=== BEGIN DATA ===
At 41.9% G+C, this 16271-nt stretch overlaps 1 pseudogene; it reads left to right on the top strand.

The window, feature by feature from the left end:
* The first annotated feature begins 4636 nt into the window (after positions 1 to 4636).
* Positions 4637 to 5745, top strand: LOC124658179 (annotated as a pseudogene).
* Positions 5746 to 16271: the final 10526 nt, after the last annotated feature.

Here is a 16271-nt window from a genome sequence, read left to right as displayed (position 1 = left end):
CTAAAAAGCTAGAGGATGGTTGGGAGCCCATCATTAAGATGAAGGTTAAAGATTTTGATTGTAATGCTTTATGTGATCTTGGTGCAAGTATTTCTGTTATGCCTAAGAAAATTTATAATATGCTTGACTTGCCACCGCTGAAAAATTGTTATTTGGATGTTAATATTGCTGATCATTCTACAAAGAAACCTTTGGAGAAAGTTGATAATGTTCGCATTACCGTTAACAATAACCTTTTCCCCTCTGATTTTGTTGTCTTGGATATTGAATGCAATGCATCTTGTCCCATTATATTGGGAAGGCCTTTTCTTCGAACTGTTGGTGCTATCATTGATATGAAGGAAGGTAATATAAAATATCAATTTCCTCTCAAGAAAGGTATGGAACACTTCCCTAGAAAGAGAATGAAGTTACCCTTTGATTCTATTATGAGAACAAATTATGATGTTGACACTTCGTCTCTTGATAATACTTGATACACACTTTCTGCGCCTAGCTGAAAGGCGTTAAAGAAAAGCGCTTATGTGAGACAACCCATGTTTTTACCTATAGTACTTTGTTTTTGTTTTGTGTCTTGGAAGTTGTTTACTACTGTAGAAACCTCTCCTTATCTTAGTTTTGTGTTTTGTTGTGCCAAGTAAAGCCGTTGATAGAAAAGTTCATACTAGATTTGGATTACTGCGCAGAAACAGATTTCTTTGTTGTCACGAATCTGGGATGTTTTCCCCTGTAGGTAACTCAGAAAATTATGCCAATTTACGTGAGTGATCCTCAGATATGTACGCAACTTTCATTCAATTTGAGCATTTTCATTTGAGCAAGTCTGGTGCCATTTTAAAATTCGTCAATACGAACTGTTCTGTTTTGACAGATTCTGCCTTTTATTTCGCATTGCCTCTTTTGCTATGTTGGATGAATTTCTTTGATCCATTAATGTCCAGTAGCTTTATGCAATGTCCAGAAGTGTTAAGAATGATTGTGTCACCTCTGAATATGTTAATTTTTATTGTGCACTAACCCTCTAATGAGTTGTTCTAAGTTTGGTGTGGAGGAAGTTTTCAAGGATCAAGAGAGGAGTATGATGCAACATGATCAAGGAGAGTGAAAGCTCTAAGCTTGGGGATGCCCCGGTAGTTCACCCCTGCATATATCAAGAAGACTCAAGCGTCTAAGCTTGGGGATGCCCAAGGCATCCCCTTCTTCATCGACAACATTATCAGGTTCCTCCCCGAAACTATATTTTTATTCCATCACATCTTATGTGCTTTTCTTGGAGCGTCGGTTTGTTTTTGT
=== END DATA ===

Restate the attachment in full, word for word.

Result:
At 41.9% G+C, this 16271-nt stretch overlaps 1 pseudogene; it reads left to right on the top strand.

The window, feature by feature from the left end:
* The first annotated feature begins 4636 nt into the window (after positions 1 to 4636).
* Positions 4637 to 5745, top strand: LOC124658179 (annotated as a pseudogene).
* Positions 5746 to 16271: the final 10526 nt, after the last annotated feature.

Here is a 16271-nt window from a genome sequence, read left to right as displayed (position 1 = left end):
CTAAAAAGCTAGAGGATGGTTGGGAGCCCATCATTAAGATGAAGGTTAAAGATTTTGATTGTAATGCTTTATGTGATCTTGGTGCAAGTATTTCTGTTATGCCTAAGAAAATTTATAATATGCTTGACTTGCCACCGCTGAAAAATTGTTATTTGGATGTTAATATTGCTGATCATTCTACAAAGAAACCTTTGGAGAAAGTTGATAATGTTCGCATTACCGTTAACAATAACCTTTTCCCCTCTGATTTTGTTGTCTTGGATATTGAATGCAATGCATCTTGTCCCATTATATTGGGAAGGCCTTTTCTTCGAACTGTTGGTGCTATCATTGATATGAAGGAAGGTAATATAAAATATCAATTTCCTCTCAAGAAAGGTATGGAACACTTCCCTAGAAAGAGAATGAAGTTACCCTTTGATTCTATTATGAGAACAAATTATGATGTTGACACTTCGTCTCTTGATAATACTTGATACACACTTTCTGCGCCTAGCTGAAAGGCGTTAAAGAAAAGCGCTTATGTGAGACAACCCATGTTTTTACCTATAGTACTTTGTTTTTGTTTTGTGTCTTGGAAGTTGTTTACTACTGTAGAAACCTCTCCTTATCTTAGTTTTGTGTTTTGTTGTGCCAAGTAAAGCCGTTGATAGAAAAGTTCATACTAGATTTGGATTACTGCGCAGAAACAGATTTCTTTGTTGTCACGAATCTGGGATGTTTTCCCCTGTAGGTAACTCAGAAAATTATGCCAATTTACGTGAGTGATCCTCAGATATGTACGCAACTTTCATTCAATTTGAGCATTTTCATTTGAGCAAGTCTGGTGCCATTTTAAAATTCGTCAATACGAACTGTTCTGTTTTGACAGATTCTGCCTTTTATTTCGCATTGCCTCTTTTGCTATGTTGGATGAATTTCTTTGATCCATTAATGTCCAGTAGCTTTATGCAATGTCCAGAAGTGTTAAGAATGATTGTGTCACCTCTGAATATGTTAATTTTTATTGTGCACTAACCCTCTAATGAGTTGTTCTAAGTTTGGTGTGGAGGAAGTTTTCAAGGATCAAGAGAGGAGTATGATGCAACATGATCAAGGAGAGTGAAAGCTCTAAGCTTGGGGATGCCCCGGTAGTTCACCCCTGCATATATCAAGAAGACTCAAGCGTCTAAGCTTGGGGATGCCCAAGGCATCCCCTTCTTCATCGACAACATTATCAGGTTCCTCCCCGAAACTATATTTTTATTCCATCACATCTTATGTGCTTTTCTTGGAGCGTCGGTTTGTTTTTGT